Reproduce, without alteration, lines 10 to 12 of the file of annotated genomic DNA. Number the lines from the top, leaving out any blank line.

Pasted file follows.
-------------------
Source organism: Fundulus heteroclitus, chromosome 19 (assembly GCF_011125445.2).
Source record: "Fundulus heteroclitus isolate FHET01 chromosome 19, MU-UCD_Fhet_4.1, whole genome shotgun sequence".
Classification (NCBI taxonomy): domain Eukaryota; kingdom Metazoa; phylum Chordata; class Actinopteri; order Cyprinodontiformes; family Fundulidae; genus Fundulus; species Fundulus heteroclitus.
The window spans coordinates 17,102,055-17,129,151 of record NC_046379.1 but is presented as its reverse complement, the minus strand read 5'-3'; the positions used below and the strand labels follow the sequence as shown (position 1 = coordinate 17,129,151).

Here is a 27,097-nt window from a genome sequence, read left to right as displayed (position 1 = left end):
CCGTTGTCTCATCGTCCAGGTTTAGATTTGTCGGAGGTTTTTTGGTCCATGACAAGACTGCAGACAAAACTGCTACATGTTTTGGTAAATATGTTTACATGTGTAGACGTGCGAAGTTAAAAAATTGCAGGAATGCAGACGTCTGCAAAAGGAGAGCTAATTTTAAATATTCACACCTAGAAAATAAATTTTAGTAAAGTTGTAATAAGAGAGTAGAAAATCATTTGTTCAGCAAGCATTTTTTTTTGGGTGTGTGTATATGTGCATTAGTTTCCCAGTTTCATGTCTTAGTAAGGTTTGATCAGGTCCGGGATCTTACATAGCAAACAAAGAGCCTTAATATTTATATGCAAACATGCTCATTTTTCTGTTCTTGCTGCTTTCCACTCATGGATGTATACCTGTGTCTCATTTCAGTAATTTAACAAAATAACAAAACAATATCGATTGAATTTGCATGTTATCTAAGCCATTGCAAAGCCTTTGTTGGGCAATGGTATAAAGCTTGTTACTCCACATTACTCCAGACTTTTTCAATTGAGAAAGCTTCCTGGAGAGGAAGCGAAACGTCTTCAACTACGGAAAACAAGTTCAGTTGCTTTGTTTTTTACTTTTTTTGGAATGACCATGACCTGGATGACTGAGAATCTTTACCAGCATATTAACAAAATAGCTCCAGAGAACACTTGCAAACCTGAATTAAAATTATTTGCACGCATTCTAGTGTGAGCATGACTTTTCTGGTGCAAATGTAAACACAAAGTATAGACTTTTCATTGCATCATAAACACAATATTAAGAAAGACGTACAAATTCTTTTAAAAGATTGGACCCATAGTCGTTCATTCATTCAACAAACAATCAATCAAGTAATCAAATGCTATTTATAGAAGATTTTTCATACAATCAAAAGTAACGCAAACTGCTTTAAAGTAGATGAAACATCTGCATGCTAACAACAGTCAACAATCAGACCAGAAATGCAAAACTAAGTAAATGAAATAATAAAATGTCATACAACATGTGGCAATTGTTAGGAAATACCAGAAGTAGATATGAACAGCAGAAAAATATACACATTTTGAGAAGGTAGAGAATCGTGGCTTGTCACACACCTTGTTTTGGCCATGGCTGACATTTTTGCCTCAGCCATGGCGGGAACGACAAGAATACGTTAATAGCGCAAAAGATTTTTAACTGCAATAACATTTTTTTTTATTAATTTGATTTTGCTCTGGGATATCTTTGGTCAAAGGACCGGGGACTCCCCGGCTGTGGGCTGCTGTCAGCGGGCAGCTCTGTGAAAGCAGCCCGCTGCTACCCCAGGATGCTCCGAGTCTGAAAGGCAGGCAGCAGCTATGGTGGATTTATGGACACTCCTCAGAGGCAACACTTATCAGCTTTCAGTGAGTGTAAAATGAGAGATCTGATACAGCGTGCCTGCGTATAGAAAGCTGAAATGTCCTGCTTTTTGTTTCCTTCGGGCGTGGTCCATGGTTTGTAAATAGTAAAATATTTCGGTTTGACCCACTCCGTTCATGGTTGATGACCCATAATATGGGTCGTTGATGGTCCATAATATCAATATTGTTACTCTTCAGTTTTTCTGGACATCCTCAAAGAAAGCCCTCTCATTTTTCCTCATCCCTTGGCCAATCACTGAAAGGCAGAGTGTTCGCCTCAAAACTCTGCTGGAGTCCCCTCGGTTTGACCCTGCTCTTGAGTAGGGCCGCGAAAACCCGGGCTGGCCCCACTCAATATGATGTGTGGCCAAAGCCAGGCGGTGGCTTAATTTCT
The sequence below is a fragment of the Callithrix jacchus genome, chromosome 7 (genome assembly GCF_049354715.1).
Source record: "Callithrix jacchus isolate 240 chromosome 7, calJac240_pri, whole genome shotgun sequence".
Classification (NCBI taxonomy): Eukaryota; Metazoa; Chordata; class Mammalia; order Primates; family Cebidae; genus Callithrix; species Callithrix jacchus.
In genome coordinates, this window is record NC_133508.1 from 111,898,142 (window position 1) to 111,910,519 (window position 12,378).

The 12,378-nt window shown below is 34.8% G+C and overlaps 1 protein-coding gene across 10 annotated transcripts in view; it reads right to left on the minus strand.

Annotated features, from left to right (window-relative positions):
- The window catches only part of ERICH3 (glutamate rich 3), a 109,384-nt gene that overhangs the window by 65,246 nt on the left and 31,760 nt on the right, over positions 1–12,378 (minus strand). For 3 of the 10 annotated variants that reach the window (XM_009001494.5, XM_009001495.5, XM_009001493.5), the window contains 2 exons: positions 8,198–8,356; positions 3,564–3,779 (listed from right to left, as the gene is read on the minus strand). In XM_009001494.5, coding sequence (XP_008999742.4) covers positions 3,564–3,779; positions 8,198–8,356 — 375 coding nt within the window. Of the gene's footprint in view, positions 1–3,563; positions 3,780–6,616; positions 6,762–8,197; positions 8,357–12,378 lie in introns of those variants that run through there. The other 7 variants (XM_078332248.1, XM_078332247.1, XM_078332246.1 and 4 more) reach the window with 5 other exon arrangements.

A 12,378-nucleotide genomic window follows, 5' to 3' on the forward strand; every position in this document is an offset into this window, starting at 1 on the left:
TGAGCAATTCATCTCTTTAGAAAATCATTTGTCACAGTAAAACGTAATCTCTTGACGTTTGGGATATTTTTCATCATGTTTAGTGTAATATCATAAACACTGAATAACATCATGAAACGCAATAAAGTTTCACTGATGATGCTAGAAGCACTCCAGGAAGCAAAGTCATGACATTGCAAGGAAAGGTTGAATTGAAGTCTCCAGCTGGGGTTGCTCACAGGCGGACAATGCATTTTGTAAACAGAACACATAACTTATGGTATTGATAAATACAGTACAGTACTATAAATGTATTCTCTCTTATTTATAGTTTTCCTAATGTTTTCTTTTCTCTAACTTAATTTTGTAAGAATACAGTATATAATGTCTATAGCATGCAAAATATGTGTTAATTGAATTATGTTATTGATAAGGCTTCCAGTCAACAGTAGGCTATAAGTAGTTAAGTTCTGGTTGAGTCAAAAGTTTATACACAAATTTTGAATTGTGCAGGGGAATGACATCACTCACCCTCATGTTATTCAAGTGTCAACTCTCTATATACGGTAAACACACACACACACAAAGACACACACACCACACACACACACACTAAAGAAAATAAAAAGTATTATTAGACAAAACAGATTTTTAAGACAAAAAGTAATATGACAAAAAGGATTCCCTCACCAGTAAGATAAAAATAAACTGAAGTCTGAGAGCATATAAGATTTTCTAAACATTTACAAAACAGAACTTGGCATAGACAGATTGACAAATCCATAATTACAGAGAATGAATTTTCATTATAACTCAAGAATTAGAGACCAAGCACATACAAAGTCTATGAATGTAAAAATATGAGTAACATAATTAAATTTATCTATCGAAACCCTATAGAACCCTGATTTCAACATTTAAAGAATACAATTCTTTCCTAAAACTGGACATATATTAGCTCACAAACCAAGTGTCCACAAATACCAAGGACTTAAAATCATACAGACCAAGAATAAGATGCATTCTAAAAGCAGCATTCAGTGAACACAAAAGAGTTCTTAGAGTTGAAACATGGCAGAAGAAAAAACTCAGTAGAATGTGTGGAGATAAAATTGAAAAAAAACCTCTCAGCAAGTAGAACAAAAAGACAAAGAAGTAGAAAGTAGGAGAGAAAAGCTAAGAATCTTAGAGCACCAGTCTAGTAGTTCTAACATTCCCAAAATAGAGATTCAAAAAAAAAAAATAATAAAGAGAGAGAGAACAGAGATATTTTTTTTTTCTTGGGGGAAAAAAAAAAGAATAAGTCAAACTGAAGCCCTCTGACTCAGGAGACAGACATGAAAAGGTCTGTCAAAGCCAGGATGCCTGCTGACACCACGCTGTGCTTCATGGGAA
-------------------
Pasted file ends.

In genome coordinates, this window is record NC_133508.1 from 111,898,142 (window position 1) to 111,910,519 (window position 12,378).

The 12,378-nt window shown below is 34.8% G+C and overlaps 1 protein-coding gene across 10 annotated transcripts in view; it reads right to left on the minus strand.

Annotated features, from left to right (window-relative positions):